CD Ripping, Backup and Remote Access Workflow

I’ve been using Roon for about 6 months and I thought I’d share my workflow as it might help others. First a little background. About 20 years ago I ripped my CDs to digital files. I used the AAC format, FLAC didn’t exist back then or wasn’t popular. It took a long time and sound quiality was good but not the same as CDs. About 7 years ago I had a hard drive failure and lost many of the digital files. At that point streaming was becoming popular and quality was as good as my AAC rips. So I simply moved online. Then CD quality streaming became available. But my biggest grip with online services is music disappears as licensing agreements change. I love how Roon integrates with Tidal. It has allowed me to discover new music and encouraged me to listen to CDs that have been ignored for too long. This got me thinking I really need to rip all my CDs again. This time as FLAC and make sure I don’t lose the files again. Computers are much faster today, disk storage is cheap, redundant online backup is also affordable.

FLAC or hi-res music files stored locally and accessible to Roon
Cost effective offsite backup
Mobile access
Limited maintenace required

CD, Tidal

Roon (local listening)
Tidal app and CloudBeats app (mobile listening)
dBpoweramp (Ripping)
Hazel (OS X file orginazation/automation app)
Synology NAS (local stoage in a RAID array)
OneDrive (off-site back up and mobile accessibility)

One click CDs ripping.
After a successful rip via dBpoweramp, Hazel automatically moves the files the NAS and cleans them off the ripping computer. Once on the NAS, music is automatically recognized by Roon. The NAS automatically backs up the music to a OneDrive account. If you have Office 365 Home Subscription and aren’t using all 6 licenses, this is a free way to get at least 1TB of online backup space for music. Simply create an additional family member user account that is just for the music backup. Once a CD is ripped which takes about 5 minutes, it is accessible within Roon almost immediately. Within another 5 minutes is automatically backed up to OneDrive and also accessible on my iPhone via CloudBeats.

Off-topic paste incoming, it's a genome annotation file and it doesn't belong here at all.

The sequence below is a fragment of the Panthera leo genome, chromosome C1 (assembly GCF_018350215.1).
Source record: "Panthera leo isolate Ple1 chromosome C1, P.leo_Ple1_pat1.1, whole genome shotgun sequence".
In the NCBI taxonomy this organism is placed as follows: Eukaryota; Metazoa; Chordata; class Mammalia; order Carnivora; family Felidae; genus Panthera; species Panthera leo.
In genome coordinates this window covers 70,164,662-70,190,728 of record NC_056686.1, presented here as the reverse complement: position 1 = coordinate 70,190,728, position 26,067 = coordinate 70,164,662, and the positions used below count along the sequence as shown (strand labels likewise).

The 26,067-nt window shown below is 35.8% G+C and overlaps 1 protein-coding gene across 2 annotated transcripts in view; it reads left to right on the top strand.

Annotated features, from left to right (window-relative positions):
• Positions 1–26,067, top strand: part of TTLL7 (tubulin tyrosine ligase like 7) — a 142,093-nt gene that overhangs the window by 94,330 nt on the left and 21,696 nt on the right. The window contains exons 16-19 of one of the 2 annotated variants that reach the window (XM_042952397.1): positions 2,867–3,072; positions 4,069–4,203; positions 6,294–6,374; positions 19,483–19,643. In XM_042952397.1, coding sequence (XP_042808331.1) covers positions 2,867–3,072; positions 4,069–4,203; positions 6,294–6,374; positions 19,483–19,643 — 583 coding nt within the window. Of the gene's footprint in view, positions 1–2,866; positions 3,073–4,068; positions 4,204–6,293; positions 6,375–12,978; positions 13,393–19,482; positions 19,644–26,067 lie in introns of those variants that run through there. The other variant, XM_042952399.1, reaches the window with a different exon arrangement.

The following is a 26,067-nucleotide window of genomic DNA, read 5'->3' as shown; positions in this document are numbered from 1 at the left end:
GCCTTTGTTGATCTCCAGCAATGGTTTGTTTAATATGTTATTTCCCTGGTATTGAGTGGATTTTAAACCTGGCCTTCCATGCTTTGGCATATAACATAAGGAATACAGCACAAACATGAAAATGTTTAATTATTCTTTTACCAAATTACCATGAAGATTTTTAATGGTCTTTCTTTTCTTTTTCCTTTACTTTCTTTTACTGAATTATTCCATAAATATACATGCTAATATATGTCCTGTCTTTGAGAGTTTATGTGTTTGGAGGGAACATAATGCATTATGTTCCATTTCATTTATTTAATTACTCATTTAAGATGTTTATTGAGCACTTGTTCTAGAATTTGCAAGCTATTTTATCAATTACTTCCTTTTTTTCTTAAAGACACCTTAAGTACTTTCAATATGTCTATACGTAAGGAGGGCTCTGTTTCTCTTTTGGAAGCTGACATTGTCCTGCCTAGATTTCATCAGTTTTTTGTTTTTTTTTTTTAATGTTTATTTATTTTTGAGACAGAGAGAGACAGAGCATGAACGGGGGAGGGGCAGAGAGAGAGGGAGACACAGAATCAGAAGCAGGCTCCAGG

Not true Roon access while away from home. I looked into a VPN option but not worth the effort as I’m an iPhone user. So mobile access to my library is via CloudBeats ($6 app) or Tidal.


After 10+ years of using iTunes, my Mac hiccuped and destroyed my iTunes library file. None of the music files were destroyed, but all my playlists, my favorites, my ratings, my inventory of CDs - POOF!. For example, I had a playlist of maritime music from dozens of ripped CDs. Gone. Even though a week-older backup of my iTunes library file was stored, Apple Help could not make it work on my Mac. I’ve been trying out multiple alternatives to stay far away from Apple ever since.
I write all this background to explain why I found your post so darn useful. Geez, all the data anyone needs to need to adapt your approach. I can’t thank you enough!

Michael, sorry to hear of your experience. Overall our devices (computers, phone, tablets, etc.) have gotten so reliable we often forget about disaster recovery until it is too late. There are still many variables outside the computer itself that can contribute to data loss. Did you have a Time Machine backup? If so you should be able to retrieve the playlists.

When the cost of storage became insignificant, I moved from ripping CDs to FLAC to AIFF - the latter effectively being WAV but with greatly improved meta data

When I buy from Bandcamp (for example) I choose AIFF over WAV or FLAC when the files are CD quality